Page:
Uterus, myometrium Strong GR positivity of myometrial cells.
Uterus, ectocervix Significant GR staining of squamous epithelial cells. Staining intensity decreases sligthly towards the surface.
Uterus endocervix Moderate GR positivity of epithelial cells.
Uterus, endometrium Moderate GR positivity of stroma cells while endometrium cells are largely GR negative.
Fallopian Tube Strong GR positivity of all epithelial cells.
Ovary Strong GR positivity of stromal cells.

Moderate to strong GR positivity of corpus luteum cells. Granulosa cells are largely GR negative.

Placenta early Strong GR staining of trophoblast and stroma cells.
Placenta mature Strong GR staining of stroma cells while trophoblast cells are negative. Moderate GR positivity of decidua cells.
Amnion Strong GR positivity of amnion cells.
Chorion Strong GR positivity of chorion cells.
Skin Epidermis Intense GR positivity of squamous epithelial cells. Staining intensity decreases slightly towards the surface.
Sebaceous glands
Muscle/connective tissue Heart muscle Strong GR positivity of heart muscle cells.
Skeletal muscle Strong GR positivity of skeletal muscle cells.
Smooth muscle Moderate to strong GR positivity of smooth muscle cells.
Vessel walls Moderate to strong GR positivity of spindle shaped cells in the aortic media.
Fat Strong GR positivity of fat cells.
Stroma Moderate to strong GR positivity of all cells.
Endothelium Moderate GR positivity of endothelial cells.
Bone marrow/lymphoid tissue Bone marrow Strong GR positivity of almost all hematopoetic cells.
Lymph node Strong GR positivity of lymphocytic cells.
Spleen Strong GR positivity of lymphocytic cells.
Thymus Strong GR positivity of lymphocytic cells. GR staining is only weak in squamous epithelial cells of corpuscles of Hassall‘s.
Tonsil Strong GR positivity of lymphocytic cells.Intense GR positivity of squamous epithelial cells with somewhat decreasing intensity towards the surface.
Remarks The vast majority of cell types show strong GR staining. Only few cells are either GR negative or show greatly reduced GR staining.

In normal tissues, GR is present in every organ and in most individual cell types. These findings are largely consistent with the RNA data described in the Human Protein Atlas (Tissue expression GR). also describing ubiquitous GR expression.

 

Positive control = Mature placenta: A strong GR staining should be seen in stroma cells while trophoblastic cells remain negative.

Negative control = Mature placenta: GR staining should be absent in trophoblastic cells.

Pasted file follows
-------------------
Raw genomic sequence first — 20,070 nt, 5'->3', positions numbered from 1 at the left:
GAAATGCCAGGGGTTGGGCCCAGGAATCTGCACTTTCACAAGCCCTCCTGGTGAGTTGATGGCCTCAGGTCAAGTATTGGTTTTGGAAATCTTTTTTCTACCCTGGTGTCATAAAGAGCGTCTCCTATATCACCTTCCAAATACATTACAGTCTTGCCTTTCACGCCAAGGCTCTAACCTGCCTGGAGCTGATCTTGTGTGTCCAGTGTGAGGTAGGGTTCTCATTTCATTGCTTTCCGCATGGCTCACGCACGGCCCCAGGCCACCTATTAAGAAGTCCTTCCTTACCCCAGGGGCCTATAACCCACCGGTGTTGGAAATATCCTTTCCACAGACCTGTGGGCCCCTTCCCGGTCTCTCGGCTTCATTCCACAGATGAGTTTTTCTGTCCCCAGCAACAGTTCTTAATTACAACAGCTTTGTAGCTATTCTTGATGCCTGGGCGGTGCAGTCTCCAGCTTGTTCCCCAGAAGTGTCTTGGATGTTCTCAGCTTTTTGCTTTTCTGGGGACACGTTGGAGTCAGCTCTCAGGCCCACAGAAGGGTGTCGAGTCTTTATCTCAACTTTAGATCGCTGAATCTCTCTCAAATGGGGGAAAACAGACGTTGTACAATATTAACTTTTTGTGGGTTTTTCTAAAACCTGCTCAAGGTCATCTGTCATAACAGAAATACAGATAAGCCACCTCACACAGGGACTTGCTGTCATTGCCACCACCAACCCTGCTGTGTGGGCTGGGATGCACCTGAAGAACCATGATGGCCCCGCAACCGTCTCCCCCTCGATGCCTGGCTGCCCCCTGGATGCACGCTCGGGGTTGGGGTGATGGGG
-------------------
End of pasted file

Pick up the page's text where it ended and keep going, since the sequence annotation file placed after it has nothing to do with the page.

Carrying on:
Normal tissue gallery

Staining Pattern in Relevant Tumor Types

GR expression occurs in virtually all tumor entities in a large fraction of cases.

The TCGA findings on GR RNA expression in different tumor categories have been summarized in the Human Protein Atlas.

 

 

Cancer tissue gallery

Compatibility of Antibodies

No data available at the moment

Protocol Recommendations

IHC users have different preferences on how the stains should look like. Some prefer high staining intensity of the target stain and even accept some background. Others favor absolute specificity and lighter target stains. Factors that invariably lead to more intense staining include higher concentration of the antibody and visualization tools, longer incubation time, higher temperature during incubation, higher temperature and longer duration of the heat induced epitope retrieval (slide pretreatment). The impact of the pH during slide pretreatment has variable effects and depends on the antibody and the target protein.

 

All images and data shown here and in our image galleries are obtained by the manual protocol described below. Other protocols resulting in equivalent staining are described as well.

 

Manual protocol

Freshly cut sections should be used (less than 10 days between cutting and staining). Heat-induced antigen retrieval for 5 minutes in an autoclave at 121°C in pH 7,8 Target Retrieval Solution buffer. Apply HMV-304 at a dilution of 1:150 at 37°C for 60 minutes. Visualization of bound antibody by the EnVision Kit (Dako, Agilent) according to the manufacturer’s directions.

Potential Research Applications

The diagnostic, prognostic, and predictive relevance of GR expression in tumors and in preneoplastic disease is unknown.

Evidence for Antibody Specificity in IHC

There are two ways how the specificity of antibodies can be documented for immunohistochemistry on formalin fixed tissues. These are: 1. Comparison with a second independent method for target expression measurement across a large number of different tissue types (orthogonal strategy), and 2. Comparison with one or several independent antibodies for the same target and showing that all positive staining results are also seen with other antibodies for the same target (independent antibody strategy). 

 

Orthogonal validation: For proteins such as GR which are expressed in all organs, orthogonal validation is not suited.

Comparison of antibodies: True expression of GR in all cell types found to be GR positive by HMV-304 is corroborated by identical stainings obtained by another commercially available independent antibody (termed “validation antibody”). Both antibodies showed a significant reduction or loss of GR expression in the same cell types (upper cell layers of non-keratinizing squamous epithelium and of the urothelium, cells of the spermiogenesis, granulosa cells of the ovary, adrenocortical cells, and trophoblastic cells of the mature (but not of the first trimenon) placenta).

 

Normal tissue gallery